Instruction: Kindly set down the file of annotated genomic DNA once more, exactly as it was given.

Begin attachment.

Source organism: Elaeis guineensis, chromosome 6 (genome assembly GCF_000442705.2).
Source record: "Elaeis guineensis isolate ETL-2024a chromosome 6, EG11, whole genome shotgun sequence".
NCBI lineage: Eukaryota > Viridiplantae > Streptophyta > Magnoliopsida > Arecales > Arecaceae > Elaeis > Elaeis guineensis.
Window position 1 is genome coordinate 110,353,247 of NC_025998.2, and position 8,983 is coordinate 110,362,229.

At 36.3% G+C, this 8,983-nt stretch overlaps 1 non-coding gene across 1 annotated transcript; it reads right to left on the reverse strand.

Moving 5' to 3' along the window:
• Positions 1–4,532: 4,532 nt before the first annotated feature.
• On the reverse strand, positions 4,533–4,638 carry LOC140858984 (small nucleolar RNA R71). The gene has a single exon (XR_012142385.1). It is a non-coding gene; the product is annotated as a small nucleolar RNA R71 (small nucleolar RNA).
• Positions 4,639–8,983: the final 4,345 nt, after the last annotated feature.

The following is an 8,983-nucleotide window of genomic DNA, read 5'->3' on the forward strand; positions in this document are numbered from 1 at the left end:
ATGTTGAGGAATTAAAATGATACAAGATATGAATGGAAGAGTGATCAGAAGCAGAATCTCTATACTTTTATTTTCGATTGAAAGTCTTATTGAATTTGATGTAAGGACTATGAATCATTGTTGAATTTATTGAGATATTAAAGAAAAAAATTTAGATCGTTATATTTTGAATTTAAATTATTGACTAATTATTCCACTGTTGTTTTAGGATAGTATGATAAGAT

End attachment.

Source organism: Elaeis guineensis, chromosome 6 (genome assembly GCF_000442705.2).
Source record: "Elaeis guineensis isolate ETL-2024a chromosome 6, EG11, whole genome shotgun sequence".
NCBI lineage: Eukaryota > Viridiplantae > Streptophyta > Magnoliopsida > Arecales > Arecaceae > Elaeis > Elaeis guineensis.
Window position 1 is genome coordinate 110,353,247 of NC_025998.2, and position 8,983 is coordinate 110,362,229.

At 36.3% G+C, this 8,983-nt stretch overlaps 1 non-coding gene across 1 annotated transcript; it reads right to left on the reverse strand.

Moving 5' to 3' along the window:
• Positions 1–4,532: 4,532 nt before the first annotated feature.
• On the reverse strand, positions 4,533–4,638 carry LOC140858984 (small nucleolar RNA R71). The gene has a single exon (XR_012142385.1). It is a non-coding gene; the product is annotated as a small nucleolar RNA R71 (small nucleolar RNA).
• Positions 4,639–8,983: the final 4,345 nt, after the last annotated feature.

The following is an 8,983-nucleotide window of genomic DNA, read 5'->3' on the forward strand; positions in this document are numbered from 1 at the left end:
ATGTTGAGGAATTAAAATGATACAAGATATGAATGGAAGAGTGATCAGAAGCAGAATCTCTATACTTTTATTTTCGATTGAAAGTCTTATTGAATTTGATGTAAGGACTATGAATCATTGTTGAATTTATTGAGATATTAAAGAAAAAAATTTAGATCGTTATATTTTGAATTTAAATTATTGACTAATTATTCCACTGTTGTTTTAGGATAGTATGATAAGAT